Guest Post – 4 Outdoor Ailments To Be Aware Of

Categories:Health and Hygene | Hiking Advice

guestpostbadgeThere is nothing worse when you head into the wild to enjoy the great outdoors, only to become ill and sick. Turning your dream get away into a nightmarish prison. If you were to fall prey to any of the following conditions, there is no doubt you will immediately want to end your trip early and go home.

For some of these conditions, there is very little you can do to avoid it, others require you to specifically make mistakes. But all of them are a pain to endure, and its important to understand them if you are to determine what is affecting either yourself or another while in the wild. If you don’t know the symptoms, you may very well misdiagnose it and by trying to make it better, you may end up making it worse. So without further ado, let’s go over and explain 4 outdoor ailments that hopefully will not happen to you.

hotmocs-ailmetsAltitude Sickness

Causes: It is impossible to determine who is susceptible to altitude sickness as there are no specific factors that dictate it. A common misconception is that there is a lack of oxygen, but oxygen levels of around 21% remain the same up to about 69,000 ft.

The reason altitude sickness occurs is that the air density drops as altitude increases. Meaning the number of molecules per given volume is less. Most people can stay up to 8,000 ft. without trouble.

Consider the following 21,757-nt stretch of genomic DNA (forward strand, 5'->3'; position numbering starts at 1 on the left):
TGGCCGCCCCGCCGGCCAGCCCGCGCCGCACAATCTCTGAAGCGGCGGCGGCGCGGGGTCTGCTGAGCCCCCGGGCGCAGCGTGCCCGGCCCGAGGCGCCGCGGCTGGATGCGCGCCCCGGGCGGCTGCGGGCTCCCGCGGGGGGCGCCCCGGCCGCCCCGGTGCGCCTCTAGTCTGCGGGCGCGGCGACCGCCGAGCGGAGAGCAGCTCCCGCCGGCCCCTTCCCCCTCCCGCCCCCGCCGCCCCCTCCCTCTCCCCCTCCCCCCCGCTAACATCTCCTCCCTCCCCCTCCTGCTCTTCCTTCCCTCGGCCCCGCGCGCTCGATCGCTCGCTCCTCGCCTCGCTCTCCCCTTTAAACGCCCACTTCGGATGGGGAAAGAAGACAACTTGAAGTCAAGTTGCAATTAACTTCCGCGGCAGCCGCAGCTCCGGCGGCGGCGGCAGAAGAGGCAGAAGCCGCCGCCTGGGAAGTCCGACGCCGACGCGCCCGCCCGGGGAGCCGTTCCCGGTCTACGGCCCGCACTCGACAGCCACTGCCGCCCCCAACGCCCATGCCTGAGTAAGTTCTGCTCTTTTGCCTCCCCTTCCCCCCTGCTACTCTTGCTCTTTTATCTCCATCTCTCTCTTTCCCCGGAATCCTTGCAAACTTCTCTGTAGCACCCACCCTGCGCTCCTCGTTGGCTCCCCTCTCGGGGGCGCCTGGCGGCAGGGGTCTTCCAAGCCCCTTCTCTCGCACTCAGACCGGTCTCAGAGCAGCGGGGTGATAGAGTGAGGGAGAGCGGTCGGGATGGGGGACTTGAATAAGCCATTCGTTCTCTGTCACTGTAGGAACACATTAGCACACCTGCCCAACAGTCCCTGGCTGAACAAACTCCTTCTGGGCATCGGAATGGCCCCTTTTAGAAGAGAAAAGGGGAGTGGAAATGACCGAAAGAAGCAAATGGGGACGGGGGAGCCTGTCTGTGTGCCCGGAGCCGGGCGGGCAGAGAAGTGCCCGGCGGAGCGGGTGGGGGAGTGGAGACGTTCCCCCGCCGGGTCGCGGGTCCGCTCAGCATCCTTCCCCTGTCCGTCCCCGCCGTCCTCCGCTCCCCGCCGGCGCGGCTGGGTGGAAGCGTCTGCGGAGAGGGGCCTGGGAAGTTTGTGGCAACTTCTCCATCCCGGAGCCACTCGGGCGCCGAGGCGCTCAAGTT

Symptoms: Lack of appetite, nausea, vomiting, fatigue, feeling of weakness, dizziness, lightheadedness, insomnia, nosebleeds, persistent rapid pulse, Drowsiness, swelling of hands/feet/face, persistent dry cough, fever, shortness of breath while at rest, and headaches.

Prevention: There are only two preventable measures that can be taken to prevent altitude sickness from developing. One being not to go over 8,000 ft., which happens halts many outdoors activities. The other is to ensure you ascend slowly. Again, its impossible to determine who would get sick. So for this, sadly, its all trial and error for the individual. By staying at higher altitudes long enough, you will eventually acclimate.


Causes: Gastroenteritis is a nicer, or rather more scientific, way to say diarrhea. Wilderness diarrhea is mostly caused by various pathogens that are found in the wild. It occurs due to insufficient washing of foods, utensils, dishes, hands, and untreated water. These pathogens include bacteria, viruses, and parasites. The most common form of wilderness diarrhea is Giardia.

Symptoms: On average, it takes around a week for the incubation period to complete in order for you to begin to feel sick. As you would imagine, the main symptom is diarrhea. However nausea, stomach cramps, lack of appetite, and a high fever are common symptoms as well.

Prevention: Since it’s difficult to pin point where one could become sick, it’s best to try and cover all your bases when in prevention mode. This means ensuring the water you drink is treated, you are taking in sufficient levels of vitamins, and you properly wash yourself and the utensils used.

Immersion Foot Syndromes